3. Maureen Kilkenny & Daniel Otto, 1994. "A General Equilibrium Perspective on Structural Change in the Rural Economy," American Journal of Agricultural Economics, Agricultural and Applied Economics Association, vol. 76(5), pages 1130-1137.
    4. James Andrew Giesecke, 2011. "Development of a Large-scale Single US Region CGE Model using IMPLAN Data: A Los Angeles County Example with a Productivity Shock Application," Spatial Economic Analysis, Taylor & Francis Journals, vol. 6(3), pages 331-350, April.
    5. Bockstael, Nancy E. & McConnell, Kenneth E., 1981. "Theory and estimation of the household production function for wildlife recreation," Journal of Environmental Economics and Management, Elsevier, vol. 8(3), pages 199-214, September.
    6. Thurlow, James & van Seventer, Dirk Ernst, 2002. "A standard computable general equilibrium model for South Africa," TMD discussion papers 100, International Food Policy Research Institute (IFPRI).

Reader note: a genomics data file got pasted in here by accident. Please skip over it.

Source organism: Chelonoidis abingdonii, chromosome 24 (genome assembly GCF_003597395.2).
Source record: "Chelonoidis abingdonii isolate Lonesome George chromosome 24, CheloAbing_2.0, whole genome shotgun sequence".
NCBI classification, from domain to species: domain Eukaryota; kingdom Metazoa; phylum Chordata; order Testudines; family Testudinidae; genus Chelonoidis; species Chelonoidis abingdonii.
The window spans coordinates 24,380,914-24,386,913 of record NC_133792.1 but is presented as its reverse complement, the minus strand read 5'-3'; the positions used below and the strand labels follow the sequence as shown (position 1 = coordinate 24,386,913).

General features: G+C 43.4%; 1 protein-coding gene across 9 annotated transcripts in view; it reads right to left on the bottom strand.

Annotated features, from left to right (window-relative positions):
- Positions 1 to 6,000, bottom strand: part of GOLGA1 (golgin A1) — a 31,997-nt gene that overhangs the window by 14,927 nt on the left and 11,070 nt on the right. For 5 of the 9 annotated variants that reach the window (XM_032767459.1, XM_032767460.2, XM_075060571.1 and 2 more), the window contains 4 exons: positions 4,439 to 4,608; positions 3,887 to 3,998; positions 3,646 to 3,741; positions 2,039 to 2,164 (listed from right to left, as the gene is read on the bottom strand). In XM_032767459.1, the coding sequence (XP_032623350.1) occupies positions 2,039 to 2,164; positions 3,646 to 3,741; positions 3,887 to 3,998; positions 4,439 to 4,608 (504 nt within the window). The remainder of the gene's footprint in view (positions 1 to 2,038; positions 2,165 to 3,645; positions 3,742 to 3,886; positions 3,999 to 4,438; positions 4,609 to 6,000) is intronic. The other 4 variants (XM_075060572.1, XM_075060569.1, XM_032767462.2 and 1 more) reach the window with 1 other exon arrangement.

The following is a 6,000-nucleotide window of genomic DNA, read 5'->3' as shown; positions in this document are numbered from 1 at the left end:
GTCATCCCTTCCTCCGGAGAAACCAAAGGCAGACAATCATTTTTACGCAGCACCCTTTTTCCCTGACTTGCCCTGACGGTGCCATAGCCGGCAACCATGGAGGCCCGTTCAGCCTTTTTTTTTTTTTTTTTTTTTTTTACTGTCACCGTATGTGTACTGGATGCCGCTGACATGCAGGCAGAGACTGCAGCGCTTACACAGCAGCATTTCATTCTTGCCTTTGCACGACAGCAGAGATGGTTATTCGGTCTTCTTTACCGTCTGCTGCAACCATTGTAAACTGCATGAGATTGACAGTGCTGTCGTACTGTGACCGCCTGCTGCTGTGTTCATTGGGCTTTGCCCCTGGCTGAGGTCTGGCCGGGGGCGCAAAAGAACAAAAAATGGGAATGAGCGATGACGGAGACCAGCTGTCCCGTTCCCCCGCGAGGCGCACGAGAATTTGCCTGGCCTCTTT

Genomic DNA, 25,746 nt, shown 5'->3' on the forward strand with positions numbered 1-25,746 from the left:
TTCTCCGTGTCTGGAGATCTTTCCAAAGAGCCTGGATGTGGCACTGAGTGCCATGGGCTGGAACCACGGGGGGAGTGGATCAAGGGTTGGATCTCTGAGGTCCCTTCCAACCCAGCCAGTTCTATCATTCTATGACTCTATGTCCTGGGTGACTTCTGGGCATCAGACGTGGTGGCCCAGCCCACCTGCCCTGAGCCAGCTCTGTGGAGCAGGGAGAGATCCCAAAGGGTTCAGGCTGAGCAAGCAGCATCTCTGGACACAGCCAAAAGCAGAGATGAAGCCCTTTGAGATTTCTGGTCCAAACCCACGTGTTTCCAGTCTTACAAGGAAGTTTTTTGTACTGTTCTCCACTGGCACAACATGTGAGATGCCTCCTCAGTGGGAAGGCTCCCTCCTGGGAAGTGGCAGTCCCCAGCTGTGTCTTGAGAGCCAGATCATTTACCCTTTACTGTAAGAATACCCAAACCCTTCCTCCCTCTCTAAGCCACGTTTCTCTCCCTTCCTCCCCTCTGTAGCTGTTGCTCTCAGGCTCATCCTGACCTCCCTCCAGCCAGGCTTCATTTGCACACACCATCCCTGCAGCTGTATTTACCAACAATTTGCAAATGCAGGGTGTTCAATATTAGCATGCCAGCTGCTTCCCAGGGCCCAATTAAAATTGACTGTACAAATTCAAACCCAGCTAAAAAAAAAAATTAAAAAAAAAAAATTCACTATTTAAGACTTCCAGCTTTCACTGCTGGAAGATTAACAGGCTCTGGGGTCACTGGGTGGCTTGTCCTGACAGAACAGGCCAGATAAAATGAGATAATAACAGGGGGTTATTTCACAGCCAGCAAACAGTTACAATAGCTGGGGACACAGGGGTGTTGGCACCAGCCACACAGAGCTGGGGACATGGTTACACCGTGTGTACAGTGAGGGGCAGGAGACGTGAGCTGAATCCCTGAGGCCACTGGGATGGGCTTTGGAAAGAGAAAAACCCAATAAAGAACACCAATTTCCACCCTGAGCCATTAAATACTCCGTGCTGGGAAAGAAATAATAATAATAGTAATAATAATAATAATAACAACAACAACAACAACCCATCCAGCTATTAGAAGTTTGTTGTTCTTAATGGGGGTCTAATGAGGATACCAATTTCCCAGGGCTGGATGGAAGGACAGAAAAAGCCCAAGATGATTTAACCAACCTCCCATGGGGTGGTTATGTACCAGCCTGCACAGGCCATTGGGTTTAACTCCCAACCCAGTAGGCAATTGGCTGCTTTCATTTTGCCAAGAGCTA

Full references (including those not matched with items on IDEAS)

    Citations

    Citations are extracted by the CitEc Project, subscribe to its RSS feed for this item.
    as


    Cited by:

    1. Anwar Hussain & Ian A. Munn & Jerry Brashier & W. Daryl Jones & James E. Henderson, 2013. "Capitalization of Hunting Lease Income into Northern Mississippi Forestland Values," Land Economics, University of Wisconsin Press, vol. 89(1), pages 137-153.
    2. Barnes, Kenneth R. & Franken, Jason R. & Wolfskill, L.A. & Nair, Shyam S. & Mills, Foy D. Jr. & Ullrich, Doug R., 2016. "White-tailed Deer Semen Auction Data: A Hedonic Analysis," 2016 Annual Meeting, February 6-9, 2016, San Antonio, Texas 230022, Southern Agricultural Economics Association.
    3. Poudel, Jagdish & Munn, Ian A. & Henderson, James E., 2013. "Economic Impact of Hunting Expenditures on Southern U.S," 2013 Annual Meeting, February 2-5, 2013, Orlando, Florida 142560, Southern Agricultural Economics Association.
    4. Mutandwa, Edward & Grala, Robert K. & Grebner, Donald L., 2016. "Family forest land availability for the production of ecosystem services in Mississippi, United States," Forest Policy and Economics, Elsevier, vol. 73(C), pages 18-24.

    More about this item

    Keywords